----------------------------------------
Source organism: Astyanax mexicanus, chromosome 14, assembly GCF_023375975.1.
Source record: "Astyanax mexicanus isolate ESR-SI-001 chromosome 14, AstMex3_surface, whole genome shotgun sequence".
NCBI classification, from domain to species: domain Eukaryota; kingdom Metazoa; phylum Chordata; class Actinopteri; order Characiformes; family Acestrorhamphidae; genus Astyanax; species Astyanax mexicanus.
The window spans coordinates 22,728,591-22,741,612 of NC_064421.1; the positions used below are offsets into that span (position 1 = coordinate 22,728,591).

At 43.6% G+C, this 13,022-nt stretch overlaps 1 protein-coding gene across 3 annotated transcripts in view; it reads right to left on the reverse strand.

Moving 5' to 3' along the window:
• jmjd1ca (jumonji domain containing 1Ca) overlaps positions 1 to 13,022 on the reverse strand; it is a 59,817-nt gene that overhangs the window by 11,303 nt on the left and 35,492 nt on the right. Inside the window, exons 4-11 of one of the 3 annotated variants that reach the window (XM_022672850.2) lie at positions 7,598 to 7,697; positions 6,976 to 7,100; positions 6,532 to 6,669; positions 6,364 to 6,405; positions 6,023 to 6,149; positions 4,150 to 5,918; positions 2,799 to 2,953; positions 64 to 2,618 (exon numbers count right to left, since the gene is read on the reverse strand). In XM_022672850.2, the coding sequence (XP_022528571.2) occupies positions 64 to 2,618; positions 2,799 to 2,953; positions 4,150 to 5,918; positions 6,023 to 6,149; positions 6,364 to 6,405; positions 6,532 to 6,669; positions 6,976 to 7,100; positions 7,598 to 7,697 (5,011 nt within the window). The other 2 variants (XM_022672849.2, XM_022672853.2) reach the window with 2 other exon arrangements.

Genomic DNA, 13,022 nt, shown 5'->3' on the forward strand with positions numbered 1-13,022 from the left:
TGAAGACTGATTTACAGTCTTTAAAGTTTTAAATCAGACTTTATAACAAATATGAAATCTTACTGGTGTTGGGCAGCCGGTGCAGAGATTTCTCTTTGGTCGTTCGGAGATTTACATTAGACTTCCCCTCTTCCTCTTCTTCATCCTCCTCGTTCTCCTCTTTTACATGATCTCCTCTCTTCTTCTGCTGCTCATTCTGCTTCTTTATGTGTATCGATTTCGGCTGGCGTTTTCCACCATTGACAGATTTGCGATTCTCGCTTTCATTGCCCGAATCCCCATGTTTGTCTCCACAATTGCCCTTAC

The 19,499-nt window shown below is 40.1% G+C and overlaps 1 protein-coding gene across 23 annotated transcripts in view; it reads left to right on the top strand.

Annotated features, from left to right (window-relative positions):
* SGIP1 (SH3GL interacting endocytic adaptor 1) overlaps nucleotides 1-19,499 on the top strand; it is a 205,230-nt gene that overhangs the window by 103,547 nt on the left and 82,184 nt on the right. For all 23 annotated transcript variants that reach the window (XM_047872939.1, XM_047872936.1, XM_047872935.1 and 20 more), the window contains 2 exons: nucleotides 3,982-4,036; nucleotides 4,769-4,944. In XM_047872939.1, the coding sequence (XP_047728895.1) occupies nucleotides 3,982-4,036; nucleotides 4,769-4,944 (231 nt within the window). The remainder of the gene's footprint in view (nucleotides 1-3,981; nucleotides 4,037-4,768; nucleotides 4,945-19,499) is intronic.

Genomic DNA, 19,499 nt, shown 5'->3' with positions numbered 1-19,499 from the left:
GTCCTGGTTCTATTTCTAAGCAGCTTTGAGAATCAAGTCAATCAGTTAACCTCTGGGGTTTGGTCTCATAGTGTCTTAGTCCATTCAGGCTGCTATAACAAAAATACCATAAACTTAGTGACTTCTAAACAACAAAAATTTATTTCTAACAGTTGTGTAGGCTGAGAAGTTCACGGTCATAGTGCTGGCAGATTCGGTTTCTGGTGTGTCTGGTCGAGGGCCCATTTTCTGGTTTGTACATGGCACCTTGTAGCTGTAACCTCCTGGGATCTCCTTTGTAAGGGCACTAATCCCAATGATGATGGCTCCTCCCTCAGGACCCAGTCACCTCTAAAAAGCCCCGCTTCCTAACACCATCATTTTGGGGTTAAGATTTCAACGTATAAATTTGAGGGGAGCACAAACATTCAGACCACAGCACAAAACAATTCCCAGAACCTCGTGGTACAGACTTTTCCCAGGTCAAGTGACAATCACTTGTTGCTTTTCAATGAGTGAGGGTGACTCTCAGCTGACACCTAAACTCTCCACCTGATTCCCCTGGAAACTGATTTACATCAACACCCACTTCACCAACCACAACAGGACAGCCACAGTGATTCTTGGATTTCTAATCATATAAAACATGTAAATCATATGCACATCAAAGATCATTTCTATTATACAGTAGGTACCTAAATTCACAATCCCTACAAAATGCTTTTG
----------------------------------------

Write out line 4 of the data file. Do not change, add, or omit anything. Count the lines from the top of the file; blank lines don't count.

The window spans coordinates 22,728,591-22,741,612 of NC_064421.1; the positions used below are offsets into that span (position 1 = coordinate 22,728,591).